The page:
When I’ve previously been asked to comment on The Pretenses of Loyalty, I’ve felt bound to offer general summaries of the sort one finds on the back cover. I’m grateful to the editors of Political Theology for the opportunity, on this occasion, to say something more personal about how and why I came to write it. Hopefully something useful, in terms of summarizing the book, will emerge in the process.
The book began with my conviction that the theology and philosophy of the early modern period is especially important for understanding Christian ethics today. It’s needed for us to figure out “how we got to where we are in our thinking,” as Nick Wolterstorff once put it. It is thus a hinge point on which subsequent church history turns. This is especially the case because it was in this period that there first emerged the plurality of moral languages that we now call pluralism, but which was originally a collection of writers (mostly Christian) casting about for a way to best express questions that had become pressing in their time. From thinkers like Grotius, Hooker, Locke, Butler, and others, we have inherited new approaches to natural law, new ways of envisioning Scripture’s moral authority, new conceptions of rights, and so on.
With this conviction, I was predisposed, as it were, to be sympathetic to the work of modernity critics like MacIntyre, Hauerwas, Milbank, and Cavanaugh. (It matters here that I belong to that generation of Christian ethicists who came of intellectual age only after this critique was fully established; I was still in grad school when Stout’s Democracy and Tradition came out. I’ve often joked that I will someday write an article on the influence this all had on us, and call it, “The Children of [Resident] Aliens.”) Although seeing early modernity as a hinge point predisposed me to read that work sympathetically, there remained in the back of my mind the thought that it wasn’t quite all downhill since Hume (as in MacIntyre), or Scotus (Milbank), or Locke (Cavanaugh), or Constantine (Hauerwas). I thus began with the assumption that something of this critique was deeply right, but also subtly wrong. Charles Mathewes seems to have something similar in mind in a previous contribution to this blog. He says that those who share this inclination are “attracted by both sides” and lists names like Eric Gregory, Luke Bretherton, and Jennifer Herdt. I suppose these are the “children of aliens” that I have in mind.
My book, then, applies this starting point to that strand of political liberalism which connects John Locke to John Rawls. How does the renovation of the church’s political role that begins with Locke continue to shape us today—for good and for ill? One of the shortcomings of the earlier modernity critique was its lack of careful attention to the thinkers it targeted, and so I tried to compensate by studying Locke’s corpus first-hand and in detail. What I discovered, perhaps unsurprisingly, is that the true story of liberalism’s emergence is much more complex that we had been led to believe. Locke was neither a cynical subverter of the church (“Hobbes in sheep’s clothing” as some would have it) nor a traditional natural lawyer born out of time (as claimed by some on the right). What is perhaps most new in the book is my account of how Locke moved from being an early opponent of religious toleration to its patriarch. This is crucial for us to understand today, because it is his argument for toleration that is sometimes blamed for cutting the church’s political witness off at the knees.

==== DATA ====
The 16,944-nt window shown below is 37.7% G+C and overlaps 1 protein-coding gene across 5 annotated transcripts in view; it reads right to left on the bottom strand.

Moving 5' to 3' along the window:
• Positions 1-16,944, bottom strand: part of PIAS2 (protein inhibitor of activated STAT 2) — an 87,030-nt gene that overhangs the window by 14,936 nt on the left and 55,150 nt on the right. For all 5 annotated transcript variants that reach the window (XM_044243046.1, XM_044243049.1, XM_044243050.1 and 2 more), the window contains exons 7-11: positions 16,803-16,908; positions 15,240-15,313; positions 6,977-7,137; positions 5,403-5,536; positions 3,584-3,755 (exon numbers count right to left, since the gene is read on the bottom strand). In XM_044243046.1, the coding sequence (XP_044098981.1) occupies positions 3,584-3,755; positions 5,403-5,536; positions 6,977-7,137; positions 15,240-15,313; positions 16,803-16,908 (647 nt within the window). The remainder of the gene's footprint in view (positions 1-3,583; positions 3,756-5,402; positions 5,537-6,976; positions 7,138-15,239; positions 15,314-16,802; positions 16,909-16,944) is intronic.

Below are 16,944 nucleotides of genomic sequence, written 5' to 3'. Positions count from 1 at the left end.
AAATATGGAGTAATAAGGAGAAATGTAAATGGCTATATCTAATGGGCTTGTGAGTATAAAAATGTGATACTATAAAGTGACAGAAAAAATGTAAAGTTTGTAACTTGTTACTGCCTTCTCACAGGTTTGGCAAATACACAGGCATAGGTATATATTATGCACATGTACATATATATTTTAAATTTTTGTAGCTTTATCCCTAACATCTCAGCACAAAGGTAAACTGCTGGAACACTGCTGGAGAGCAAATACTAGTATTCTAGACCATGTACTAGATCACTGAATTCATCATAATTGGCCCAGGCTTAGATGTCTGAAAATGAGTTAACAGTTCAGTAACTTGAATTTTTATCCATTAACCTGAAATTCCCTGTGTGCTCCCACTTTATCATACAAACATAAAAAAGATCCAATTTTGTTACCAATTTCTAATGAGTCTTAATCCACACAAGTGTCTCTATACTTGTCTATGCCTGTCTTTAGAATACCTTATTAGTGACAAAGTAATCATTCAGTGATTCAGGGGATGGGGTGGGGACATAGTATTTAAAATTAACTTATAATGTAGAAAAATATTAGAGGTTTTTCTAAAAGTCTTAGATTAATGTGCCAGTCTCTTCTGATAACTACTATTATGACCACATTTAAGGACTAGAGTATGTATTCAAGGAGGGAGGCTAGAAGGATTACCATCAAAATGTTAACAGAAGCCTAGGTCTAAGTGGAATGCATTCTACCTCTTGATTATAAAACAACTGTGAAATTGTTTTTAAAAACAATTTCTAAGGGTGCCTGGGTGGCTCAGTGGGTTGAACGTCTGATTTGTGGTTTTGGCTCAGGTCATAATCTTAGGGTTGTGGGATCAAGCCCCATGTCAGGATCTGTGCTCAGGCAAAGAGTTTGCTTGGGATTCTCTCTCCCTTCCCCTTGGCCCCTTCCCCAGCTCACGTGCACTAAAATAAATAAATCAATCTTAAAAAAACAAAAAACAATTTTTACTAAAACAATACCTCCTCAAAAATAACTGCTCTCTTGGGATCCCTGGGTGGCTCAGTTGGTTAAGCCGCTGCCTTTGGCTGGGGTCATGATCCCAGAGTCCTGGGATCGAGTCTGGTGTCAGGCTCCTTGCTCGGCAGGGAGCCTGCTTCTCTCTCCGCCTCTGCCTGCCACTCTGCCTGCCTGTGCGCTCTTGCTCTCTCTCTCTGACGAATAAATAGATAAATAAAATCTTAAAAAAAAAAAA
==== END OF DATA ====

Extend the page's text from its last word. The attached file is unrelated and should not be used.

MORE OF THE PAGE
What Locke wanted was simple: he was a Deist-Christian of some sort, who sought to prevent violence and persecution being justified by theological claims. His first instinct was to say something along the lines of what Rawls would say much later: government must be neutral with regard to competing theological claims. But he realized this wouldn’t work, for two reasons. The first is precisely what today’s communitarians say against Rawls: the insistence that government be neutral is itself contestable (i.e., not neutral) and, what is more, some Christians have good reason to oppose it. So neutrality is not going to work because it’s opposed on theological grounds.
The second problem was what Locke called “the pretenses of loyalty”—from which I get my title. If the government strives to accommodate diverse religious practices, this generosity will be taken advantage of to such a degree as to destabilize peace and order. The two ways in which it will be taken advantage of he calls (1) the Pretense of Loyalty to God (in which believers avoid legitimate civic duties with spurious religious claims) and (2) the Pretense of Loyalty to the Common Good (where religious bigotry is justified by pretending civic order is at risk). Examples of the first include not paying taxes because an angel told you not to and (true story) the British youth who hid his face with a hood, against a grocery store’s shoplifting policy, because he is a Jedi. An example of the second pretense is the French argument for banning yarmulkes in public schools because they threaten public order. So Locke wanted to avoid violence by making government neutral, but he knew it wouldn’t work: the Christians would oppose it (because their God is not neutral with regard to the good) and everyone will take advantage of it anyway, either to line their own pocketbooks or persecute their neighbors.
That is what the early Locke thought, and only when he had solved those problems did he become the great supporter of (qualified) religious freedom that we know from the Letter Concerning Toleration. He solved the two problems in turn: a reworked political theology for the first and a new political theory for the second. As for the first, he wants to convince his Christian readers that not only is toleration compatible with the gospel, it is required by it. He does this by, quite cleverly, deconstructing and then subverting the Protestant debates about the ‘marks’ of the true church. (For this he depends upon his friend Philipp van Limborch, the Dutch systematic theologian to whom the Letter is addressed.) No surprise, then, that the Letter opens as it does: “I esteem toleration to be the chief characteristic mark of the true Church.”